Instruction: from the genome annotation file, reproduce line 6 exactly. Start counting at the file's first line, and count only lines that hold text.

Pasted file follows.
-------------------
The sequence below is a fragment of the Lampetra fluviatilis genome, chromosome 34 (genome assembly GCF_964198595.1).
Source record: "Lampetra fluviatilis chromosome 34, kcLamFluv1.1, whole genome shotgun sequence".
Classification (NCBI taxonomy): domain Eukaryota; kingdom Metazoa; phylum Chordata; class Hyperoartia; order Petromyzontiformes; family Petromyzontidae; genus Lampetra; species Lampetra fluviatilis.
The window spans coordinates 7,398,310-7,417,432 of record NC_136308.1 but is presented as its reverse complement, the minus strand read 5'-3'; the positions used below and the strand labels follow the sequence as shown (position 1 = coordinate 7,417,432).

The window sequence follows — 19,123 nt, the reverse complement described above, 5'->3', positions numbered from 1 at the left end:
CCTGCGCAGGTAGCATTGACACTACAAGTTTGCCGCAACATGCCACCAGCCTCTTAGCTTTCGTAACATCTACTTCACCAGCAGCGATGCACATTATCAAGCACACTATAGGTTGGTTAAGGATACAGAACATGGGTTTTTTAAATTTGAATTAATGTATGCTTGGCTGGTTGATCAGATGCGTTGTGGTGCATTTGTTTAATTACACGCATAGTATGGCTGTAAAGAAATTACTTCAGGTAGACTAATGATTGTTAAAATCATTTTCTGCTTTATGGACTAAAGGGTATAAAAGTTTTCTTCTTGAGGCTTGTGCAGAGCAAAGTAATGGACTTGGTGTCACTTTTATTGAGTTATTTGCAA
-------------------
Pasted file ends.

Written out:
CCTGCGCAGGTAGCATTGACACTACAAGTTTGCCGCAACATGCCACCAGCCTCTTAGCTTTCGTAACATCTACTTCACCAGCAGCGATGCACATTATCAAGCACACTATAGGTTGGTTAAGGATACAGAACATGGGTTTTTTAAATTTGAATTAATGTATGCTTGGCTGGTTGATCAGATGCGTTGTGGTGCATTTGTTTAATTACACGCATAGTATGGCTGTAAAGAAATTACTTCAGGTAGACTAATGATTGTTAAAATCATTTTCTGCTTTATGGACTAAAGGGTATAAAAGTTTTCTTCTTGAGGCTTGTGCAGAGCAAAGTAATGGACTTGGTGTCACTTTTATTGAGTTATTTGCAA